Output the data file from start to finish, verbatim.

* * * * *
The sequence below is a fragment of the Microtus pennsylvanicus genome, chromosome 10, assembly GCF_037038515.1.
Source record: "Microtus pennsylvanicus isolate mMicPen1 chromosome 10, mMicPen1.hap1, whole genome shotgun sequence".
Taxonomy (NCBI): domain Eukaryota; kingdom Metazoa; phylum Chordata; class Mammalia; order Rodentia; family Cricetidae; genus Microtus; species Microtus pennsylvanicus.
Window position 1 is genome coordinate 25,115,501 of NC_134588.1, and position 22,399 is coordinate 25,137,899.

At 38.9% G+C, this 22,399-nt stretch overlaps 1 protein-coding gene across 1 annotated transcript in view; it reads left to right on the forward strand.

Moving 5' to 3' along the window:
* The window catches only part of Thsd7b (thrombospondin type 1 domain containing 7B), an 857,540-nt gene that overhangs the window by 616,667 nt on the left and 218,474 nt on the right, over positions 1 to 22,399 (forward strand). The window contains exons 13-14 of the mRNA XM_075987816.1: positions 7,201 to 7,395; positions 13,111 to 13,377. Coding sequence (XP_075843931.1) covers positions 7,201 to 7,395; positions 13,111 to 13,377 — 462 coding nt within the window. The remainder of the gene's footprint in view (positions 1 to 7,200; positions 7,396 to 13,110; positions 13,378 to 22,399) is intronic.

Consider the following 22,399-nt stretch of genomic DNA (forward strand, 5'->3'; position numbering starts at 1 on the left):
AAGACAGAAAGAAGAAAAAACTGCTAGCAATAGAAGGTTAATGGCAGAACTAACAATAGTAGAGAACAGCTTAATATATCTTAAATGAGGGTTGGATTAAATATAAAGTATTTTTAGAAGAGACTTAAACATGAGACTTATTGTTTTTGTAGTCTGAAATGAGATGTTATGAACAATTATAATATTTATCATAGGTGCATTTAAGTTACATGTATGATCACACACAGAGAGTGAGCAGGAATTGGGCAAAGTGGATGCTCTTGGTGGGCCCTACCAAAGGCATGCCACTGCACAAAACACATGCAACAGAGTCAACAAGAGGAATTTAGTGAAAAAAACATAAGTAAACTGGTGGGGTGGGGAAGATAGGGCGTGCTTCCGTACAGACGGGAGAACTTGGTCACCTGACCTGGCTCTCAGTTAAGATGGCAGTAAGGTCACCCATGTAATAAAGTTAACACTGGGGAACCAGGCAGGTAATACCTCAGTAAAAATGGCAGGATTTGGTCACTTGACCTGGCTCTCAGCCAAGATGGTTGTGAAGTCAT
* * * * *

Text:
The sequence below is a fragment of the Microtus pennsylvanicus genome, chromosome 10, assembly GCF_037038515.1.
Source record: "Microtus pennsylvanicus isolate mMicPen1 chromosome 10, mMicPen1.hap1, whole genome shotgun sequence".
Taxonomy (NCBI): domain Eukaryota; kingdom Metazoa; phylum Chordata; class Mammalia; order Rodentia; family Cricetidae; genus Microtus; species Microtus pennsylvanicus.
Window position 1 is genome coordinate 25,115,501 of NC_134588.1, and position 22,399 is coordinate 25,137,899.

At 38.9% G+C, this 22,399-nt stretch overlaps 1 protein-coding gene across 1 annotated transcript in view; it reads left to right on the forward strand.

Moving 5' to 3' along the window:
* The window catches only part of Thsd7b (thrombospondin type 1 domain containing 7B), an 857,540-nt gene that overhangs the window by 616,667 nt on the left and 218,474 nt on the right, over positions 1 to 22,399 (forward strand). The window contains exons 13-14 of the mRNA XM_075987816.1: positions 7,201 to 7,395; positions 13,111 to 13,377. Coding sequence (XP_075843931.1) covers positions 7,201 to 7,395; positions 13,111 to 13,377 — 462 coding nt within the window. The remainder of the gene's footprint in view (positions 1 to 7,200; positions 7,396 to 13,110; positions 13,378 to 22,399) is intronic.

Consider the following 22,399-nt stretch of genomic DNA (forward strand, 5'->3'; position numbering starts at 1 on the left):
AAGACAGAAAGAAGAAAAAACTGCTAGCAATAGAAGGTTAATGGCAGAACTAACAATAGTAGAGAACAGCTTAATATATCTTAAATGAGGGTTGGATTAAATATAAAGTATTTTTAGAAGAGACTTAAACATGAGACTTATTGTTTTTGTAGTCTGAAATGAGATGTTATGAACAATTATAATATTTATCATAGGTGCATTTAAGTTACATGTATGATCACACACAGAGAGTGAGCAGGAATTGGGCAAAGTGGATGCTCTTGGTGGGCCCTACCAAAGGCATGCCACTGCACAAAACACATGCAACAGAGTCAACAAGAGGAATTTAGTGAAAAAAACATAAGTAAACTGGTGGGGTGGGGAAGATAGGGCGTGCTTCCGTACAGACGGGAGAACTTGGTCACCTGACCTGGCTCTCAGTTAAGATGGCAGTAAGGTCACCCATGTAATAAAGTTAACACTGGGGAACCAGGCAGGTAATACCTCAGTAAAAATGGCAGGATTTGGTCACTTGACCTGGCTCTCAGCCAAGATGGTTGTGAAGTCAT